Humor, Marriage, Uncategorized

Remembering Pre-Isolation

This morning while texting back and forth with my Shipt shopper at HEB, Ken (my husband) came into my office. He said, “Look on the bright side. You have not lost me in the grocery store in two months.”
I shared the story with my shopper and told her, “Don’t bring anyone else’s husband to my door. One is enough!”
 
Times have changed. This memory has been repeated many times since we married. Ken is wandering up and down the aisles and talking to every HEB employee as he looks for his favorite brand of salsa. Meanwhile in front of checkout, with a full grocery cart and ice cream melting, I try to call him. No answer. His phone is still on do-not-disturb from the previous night.

My Typical Vegan Grocery Shopping List

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Art, Marriage, Poetry, Uncategorized

THE FARM REPORT

He enters the kitchen,
his skin glistens and
the pungent smell of movement
pushed against the early morning greets me.

I am happy to see him.
He pulls me against his sweaty clothes,
so I fuss as he tightens his embrace –
a thoroughly pleasant ritual.

He gives me our subdivision’s farm report.
“I saw six Harvey* Juniors,
three squished toads
and one lizard entering our garage.”

I pat the stomach of my walking Buda
before he moves toward the shower.
Grand gestures inside a marriage are less
about flowers and candy than acknowledgement

as bare feet stand against worn walking shoes
on kitchen tile on an ordinary day.
Great men need not lead a charge or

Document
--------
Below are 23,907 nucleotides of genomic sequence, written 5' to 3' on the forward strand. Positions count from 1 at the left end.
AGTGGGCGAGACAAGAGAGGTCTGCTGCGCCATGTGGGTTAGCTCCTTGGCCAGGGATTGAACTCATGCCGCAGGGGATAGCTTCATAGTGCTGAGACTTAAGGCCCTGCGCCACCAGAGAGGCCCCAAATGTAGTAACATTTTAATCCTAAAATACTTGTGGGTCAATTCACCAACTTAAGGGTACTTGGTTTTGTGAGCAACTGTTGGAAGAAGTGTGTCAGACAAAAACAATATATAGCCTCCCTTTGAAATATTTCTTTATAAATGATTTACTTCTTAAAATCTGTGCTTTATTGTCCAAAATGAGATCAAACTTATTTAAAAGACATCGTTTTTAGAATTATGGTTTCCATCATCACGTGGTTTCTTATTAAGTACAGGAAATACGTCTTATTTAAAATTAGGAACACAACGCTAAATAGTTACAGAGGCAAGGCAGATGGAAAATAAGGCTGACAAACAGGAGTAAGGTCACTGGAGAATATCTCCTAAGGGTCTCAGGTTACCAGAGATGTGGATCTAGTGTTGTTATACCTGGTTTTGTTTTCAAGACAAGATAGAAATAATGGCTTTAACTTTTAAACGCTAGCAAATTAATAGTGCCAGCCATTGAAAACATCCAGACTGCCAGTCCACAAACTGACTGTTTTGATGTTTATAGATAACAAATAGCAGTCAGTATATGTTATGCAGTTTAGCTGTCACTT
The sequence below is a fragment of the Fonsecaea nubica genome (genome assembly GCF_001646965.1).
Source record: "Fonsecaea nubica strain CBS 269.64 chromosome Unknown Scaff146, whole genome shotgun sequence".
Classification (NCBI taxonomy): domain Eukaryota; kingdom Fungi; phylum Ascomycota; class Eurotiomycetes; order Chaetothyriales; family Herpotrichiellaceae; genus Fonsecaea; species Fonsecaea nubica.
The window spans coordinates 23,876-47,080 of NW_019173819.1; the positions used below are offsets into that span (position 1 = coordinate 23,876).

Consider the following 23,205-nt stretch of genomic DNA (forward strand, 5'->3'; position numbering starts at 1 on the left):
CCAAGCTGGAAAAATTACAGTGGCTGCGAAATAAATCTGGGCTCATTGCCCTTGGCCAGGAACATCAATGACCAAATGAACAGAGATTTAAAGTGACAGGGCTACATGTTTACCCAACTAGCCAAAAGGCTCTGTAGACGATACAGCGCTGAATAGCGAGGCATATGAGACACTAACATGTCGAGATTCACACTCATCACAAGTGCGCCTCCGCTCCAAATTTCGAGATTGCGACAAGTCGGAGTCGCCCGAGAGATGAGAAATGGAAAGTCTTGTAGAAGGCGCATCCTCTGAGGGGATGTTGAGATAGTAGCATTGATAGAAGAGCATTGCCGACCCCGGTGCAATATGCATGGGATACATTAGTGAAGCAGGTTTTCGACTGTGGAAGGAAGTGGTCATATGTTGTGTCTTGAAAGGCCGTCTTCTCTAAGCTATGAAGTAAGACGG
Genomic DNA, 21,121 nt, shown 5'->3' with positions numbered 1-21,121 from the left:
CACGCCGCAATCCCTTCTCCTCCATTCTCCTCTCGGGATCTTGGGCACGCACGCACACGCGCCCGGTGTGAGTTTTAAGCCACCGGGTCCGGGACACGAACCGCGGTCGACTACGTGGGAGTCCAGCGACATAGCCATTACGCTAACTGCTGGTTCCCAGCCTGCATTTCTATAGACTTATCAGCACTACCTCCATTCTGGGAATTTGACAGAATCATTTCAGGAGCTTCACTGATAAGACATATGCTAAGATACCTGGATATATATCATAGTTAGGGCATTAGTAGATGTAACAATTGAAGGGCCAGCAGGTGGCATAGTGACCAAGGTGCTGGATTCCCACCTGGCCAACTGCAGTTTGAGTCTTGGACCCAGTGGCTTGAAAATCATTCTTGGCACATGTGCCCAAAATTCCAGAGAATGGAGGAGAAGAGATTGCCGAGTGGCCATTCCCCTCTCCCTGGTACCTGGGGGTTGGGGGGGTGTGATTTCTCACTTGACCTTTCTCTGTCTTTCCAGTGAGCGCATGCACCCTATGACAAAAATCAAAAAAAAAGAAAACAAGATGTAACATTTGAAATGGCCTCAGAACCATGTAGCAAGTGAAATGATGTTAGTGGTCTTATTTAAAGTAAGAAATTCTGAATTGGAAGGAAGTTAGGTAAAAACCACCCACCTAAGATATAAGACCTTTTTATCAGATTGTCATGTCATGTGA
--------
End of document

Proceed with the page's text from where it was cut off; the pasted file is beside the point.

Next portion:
command a Fortune Five-Hundred business.

Great men are aware,
count Harveys, toads and lizards,
embrace family,
recognize all joy is in the present.

*Harvey: the fictional rabbit friend of Jimmy Stewart in the movie Harvey.

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Humor, Marriage

Spoons and Cold Hands on Route 66

I just walked through the living room to the background noise of a basketball game.  Beside my reclining husband on the table I drenched in polyurethane to accommodate his known, bachelor-days habits were a half dozen spoons used for sugar free puddings and yogurt.

“Collecting spoons?” I asked.  “Everyone needs a hobby.”

I took my glass to the kitchen, rinsed it and left it in the sink.  I should have retrieved his spoons.  In the existential, I made a conscious decision not to be a type-A freak and I let it go.

Bob gave me his I-may-not-put-my-spoons-in-the-sink-but-you-DO-love-me-just-as-I-am smile.  When I neared his chair, he reached out and took my hand in passing.  “Your hands are cold.”

Always with the cliché, I responded, “Cold hands, warm heart.”

Bob said, “I thought that was cold nose, warm heart.”  He loves dogs, so I guess that works, too.

Now in my office, I feel happy.  The ordinary days of our lives are so rich.

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